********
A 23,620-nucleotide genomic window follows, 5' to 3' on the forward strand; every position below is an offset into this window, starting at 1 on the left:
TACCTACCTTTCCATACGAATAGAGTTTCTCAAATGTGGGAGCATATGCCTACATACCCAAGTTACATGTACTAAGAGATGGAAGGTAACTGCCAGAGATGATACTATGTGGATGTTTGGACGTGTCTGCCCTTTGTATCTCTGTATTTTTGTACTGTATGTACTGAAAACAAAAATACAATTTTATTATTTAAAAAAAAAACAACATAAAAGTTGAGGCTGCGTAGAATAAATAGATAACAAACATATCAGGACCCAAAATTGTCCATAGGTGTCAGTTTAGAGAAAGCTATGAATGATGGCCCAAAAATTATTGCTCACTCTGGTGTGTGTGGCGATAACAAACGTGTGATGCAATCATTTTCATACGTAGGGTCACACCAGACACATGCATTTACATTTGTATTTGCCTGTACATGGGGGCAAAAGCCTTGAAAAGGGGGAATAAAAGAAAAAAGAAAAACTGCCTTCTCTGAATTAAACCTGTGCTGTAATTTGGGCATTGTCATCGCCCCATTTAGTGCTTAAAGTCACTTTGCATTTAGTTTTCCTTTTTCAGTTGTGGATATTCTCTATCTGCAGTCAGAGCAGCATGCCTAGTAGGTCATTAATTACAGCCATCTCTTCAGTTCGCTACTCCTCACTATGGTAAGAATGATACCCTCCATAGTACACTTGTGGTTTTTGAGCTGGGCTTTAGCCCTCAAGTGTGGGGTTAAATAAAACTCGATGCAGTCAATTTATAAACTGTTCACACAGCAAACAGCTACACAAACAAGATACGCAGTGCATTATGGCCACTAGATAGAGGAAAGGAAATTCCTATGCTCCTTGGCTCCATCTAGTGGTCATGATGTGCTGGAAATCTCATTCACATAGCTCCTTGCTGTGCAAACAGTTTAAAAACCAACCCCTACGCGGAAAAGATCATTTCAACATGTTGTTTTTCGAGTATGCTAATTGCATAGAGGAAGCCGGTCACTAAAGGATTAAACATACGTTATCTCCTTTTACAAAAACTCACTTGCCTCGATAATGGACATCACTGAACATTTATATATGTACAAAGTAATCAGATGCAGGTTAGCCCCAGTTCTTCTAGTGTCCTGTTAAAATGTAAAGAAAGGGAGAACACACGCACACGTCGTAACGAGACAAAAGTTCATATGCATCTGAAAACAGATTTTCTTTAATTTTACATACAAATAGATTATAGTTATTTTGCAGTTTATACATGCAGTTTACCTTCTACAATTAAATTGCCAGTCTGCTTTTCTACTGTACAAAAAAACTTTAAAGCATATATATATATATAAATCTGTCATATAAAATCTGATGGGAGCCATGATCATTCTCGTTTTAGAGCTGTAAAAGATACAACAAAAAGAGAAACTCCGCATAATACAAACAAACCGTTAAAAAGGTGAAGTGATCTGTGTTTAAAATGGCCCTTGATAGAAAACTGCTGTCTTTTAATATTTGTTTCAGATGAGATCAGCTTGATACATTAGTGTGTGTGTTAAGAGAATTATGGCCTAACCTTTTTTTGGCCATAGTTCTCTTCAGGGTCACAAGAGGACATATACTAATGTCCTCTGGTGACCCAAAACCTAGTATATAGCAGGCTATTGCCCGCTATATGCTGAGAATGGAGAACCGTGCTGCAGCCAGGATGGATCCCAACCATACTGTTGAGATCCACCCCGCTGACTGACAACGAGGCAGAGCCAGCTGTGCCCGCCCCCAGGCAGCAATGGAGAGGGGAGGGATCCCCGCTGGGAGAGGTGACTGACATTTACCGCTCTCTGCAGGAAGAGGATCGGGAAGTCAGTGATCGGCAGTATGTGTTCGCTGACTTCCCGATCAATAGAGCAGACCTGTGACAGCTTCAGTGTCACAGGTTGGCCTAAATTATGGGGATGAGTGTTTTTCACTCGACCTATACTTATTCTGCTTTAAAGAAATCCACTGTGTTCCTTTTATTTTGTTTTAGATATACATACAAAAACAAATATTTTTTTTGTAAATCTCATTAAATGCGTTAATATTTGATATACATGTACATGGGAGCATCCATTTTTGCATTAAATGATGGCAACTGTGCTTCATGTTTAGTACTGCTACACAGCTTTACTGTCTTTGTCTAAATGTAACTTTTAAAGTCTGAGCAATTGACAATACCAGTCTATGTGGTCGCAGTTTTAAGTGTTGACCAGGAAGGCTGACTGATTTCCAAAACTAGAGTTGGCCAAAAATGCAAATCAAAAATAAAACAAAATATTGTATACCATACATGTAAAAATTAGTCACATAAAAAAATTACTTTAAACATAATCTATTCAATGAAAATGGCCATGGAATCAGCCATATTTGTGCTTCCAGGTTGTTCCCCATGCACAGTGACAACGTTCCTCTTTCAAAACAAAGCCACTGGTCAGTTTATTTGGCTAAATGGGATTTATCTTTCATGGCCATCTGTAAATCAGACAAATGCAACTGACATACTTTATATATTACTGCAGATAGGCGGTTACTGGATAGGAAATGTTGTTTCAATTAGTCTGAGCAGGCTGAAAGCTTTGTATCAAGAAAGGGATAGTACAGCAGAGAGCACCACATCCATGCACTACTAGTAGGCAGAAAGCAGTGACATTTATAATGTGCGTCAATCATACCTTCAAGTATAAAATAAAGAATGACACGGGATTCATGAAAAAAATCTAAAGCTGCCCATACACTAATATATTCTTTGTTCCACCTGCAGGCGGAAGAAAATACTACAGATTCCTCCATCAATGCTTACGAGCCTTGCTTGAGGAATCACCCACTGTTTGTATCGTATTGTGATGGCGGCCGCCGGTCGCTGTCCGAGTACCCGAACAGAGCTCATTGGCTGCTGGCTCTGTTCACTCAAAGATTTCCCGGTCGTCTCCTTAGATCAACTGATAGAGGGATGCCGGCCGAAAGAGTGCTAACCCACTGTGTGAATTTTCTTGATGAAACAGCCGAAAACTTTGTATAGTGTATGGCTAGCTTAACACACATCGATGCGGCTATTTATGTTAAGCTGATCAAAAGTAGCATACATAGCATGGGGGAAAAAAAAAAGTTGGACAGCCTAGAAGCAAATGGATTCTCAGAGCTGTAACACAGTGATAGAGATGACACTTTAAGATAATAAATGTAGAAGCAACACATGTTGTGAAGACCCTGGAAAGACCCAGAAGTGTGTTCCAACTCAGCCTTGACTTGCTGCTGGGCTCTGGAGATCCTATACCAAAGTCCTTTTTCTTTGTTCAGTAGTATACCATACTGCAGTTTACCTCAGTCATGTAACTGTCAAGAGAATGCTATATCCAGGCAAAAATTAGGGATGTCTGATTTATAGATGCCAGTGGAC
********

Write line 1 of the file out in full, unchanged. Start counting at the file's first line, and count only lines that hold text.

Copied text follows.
A 23,620-nucleotide genomic window follows, 5' to 3' on the forward strand; every position below is an offset into this window, starting at 1 on the left: